Several of my clients are what I would call true entrepreneurs. A few have had serial successes in creating and building businesses in the traditional entrepreneurial sense; others are what I would call “closet entrepreneurs” housed in a corporate setting. The characteristics are the same, regardless of the playground on which they are playing. There is a fabulous book which actually does a phenomenal job of capturing common behaviors, or “rules” as the author frames them, which offer the ripest ground for entrepreneurial success. The Intelligent Entrepreneur is worth a read, if you want to be inspired by three extremely successful entrepreneurial stories of Harvard Business School graduates, and their deviation from the standard path toward success. Below, I am offering my “CliffsNotes” version – as I actually believe we can ALL learn from these perspectives, regardless of what our chosen career path may be:
1. Make the commitment. We have to give up the safety net and just go for it. This may mean never going (or looking) back to the traditional approach of the employer-employee corporate mother ship. We must continue to look forward – not backward – after we have taken the plunge.
2. Find a problem – then solve it. This may be alleviating “pain” in a customer segment, or increasing “pleasure.” Either way – when we identify the problem (or opportunity), the more personal it is to us, the more passionate we will be to offer a solution.
3. Think big. If we don’t have the vision or courage to do this with quiet confidence, no one else will either. Entrepreneurs do not put blinders on – they have large expansive horizons.
4. Realize we can’t do it alone. We need to surround ourselves with folks that augment or extend our own individual capabilities. Diversity of talent is critical and realizing we need others is the secret to scale.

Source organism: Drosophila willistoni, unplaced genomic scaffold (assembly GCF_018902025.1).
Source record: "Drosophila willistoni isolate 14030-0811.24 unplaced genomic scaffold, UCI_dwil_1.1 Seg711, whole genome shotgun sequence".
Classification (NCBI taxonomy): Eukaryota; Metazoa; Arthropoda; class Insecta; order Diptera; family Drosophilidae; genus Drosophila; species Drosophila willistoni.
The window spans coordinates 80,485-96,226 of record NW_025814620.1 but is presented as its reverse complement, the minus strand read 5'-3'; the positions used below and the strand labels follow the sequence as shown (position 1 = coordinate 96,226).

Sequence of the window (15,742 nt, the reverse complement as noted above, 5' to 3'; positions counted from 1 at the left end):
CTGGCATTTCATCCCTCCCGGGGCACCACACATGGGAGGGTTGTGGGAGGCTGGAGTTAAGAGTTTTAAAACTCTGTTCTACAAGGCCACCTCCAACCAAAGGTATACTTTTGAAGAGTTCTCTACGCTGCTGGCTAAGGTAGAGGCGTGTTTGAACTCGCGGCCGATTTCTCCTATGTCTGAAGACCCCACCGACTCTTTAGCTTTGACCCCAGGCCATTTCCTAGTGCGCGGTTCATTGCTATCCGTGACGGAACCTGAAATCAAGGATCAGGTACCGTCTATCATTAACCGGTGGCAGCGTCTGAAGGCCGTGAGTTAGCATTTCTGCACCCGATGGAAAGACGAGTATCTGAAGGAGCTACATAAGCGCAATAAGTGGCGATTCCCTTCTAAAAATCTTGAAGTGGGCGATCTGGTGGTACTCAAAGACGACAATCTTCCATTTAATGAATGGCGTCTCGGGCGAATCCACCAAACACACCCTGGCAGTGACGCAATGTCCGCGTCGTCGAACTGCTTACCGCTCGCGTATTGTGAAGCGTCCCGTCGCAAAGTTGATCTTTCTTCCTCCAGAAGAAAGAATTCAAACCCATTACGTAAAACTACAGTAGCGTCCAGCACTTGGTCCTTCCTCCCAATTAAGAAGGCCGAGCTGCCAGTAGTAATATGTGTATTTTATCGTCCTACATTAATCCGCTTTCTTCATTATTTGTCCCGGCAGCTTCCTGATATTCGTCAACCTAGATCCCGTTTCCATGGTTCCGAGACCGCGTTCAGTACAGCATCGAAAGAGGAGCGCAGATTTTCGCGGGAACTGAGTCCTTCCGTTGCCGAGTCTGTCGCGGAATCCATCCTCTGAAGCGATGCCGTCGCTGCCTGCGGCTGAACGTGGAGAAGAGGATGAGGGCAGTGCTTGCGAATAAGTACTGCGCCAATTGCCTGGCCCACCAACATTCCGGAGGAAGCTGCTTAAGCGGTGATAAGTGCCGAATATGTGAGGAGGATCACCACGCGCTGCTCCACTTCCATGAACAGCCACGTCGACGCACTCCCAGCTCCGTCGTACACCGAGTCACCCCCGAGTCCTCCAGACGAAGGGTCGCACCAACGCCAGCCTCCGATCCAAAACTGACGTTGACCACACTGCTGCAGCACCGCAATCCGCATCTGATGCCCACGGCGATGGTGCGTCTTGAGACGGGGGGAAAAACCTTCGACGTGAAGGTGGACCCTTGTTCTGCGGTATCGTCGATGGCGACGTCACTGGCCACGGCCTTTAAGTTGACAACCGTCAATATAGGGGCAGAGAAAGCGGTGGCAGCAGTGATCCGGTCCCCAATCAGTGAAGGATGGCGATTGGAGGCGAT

5. Realize, also, you must do it alone. Being on your own is lonely – plain and simple. Often there is no one to ask… except your own inner voice. Self doubt can be pervasive. Power through. We must have discipline. At the end of the day – we own it.
6. Manage risk. Risk is synonymous to entrepreneurship. Running out of runway (AKA, money) is at the forefront of every entrepreneur’s mind. Facts and accounting practices become often unwelcoming, yet vital, friends.
7. Learn to lead. This is all about leading your team which in some cases may be a team of one toward the vision!
8. Learn to sell. We have to sell everything as an entrepreneur. We educate the market about our new idea. We persuade with passion and, if we really love and believe in our product, this enables us to attract and sell our customers.
9. Stay persistent. It is really easy and very tempting, especially in these tough times, to cave. We have to develop and nurture a savvy stubbornness – not to be confused with naive bullheadedness.
10. Play the game for life. What I have learned is that when we are really in love with what we are doing – it becomes a way of life. We drink in the elixir of truly making difference – a lasting impact – and doing so by optimizing our unique gifts and talents.
Does it get any better than that?
Though these may be coined as the necessary steps toward success for an entrepreneur, I also believe there is not a single individual, in any capacity, that cannot benefit from these perspectives. Do you agree?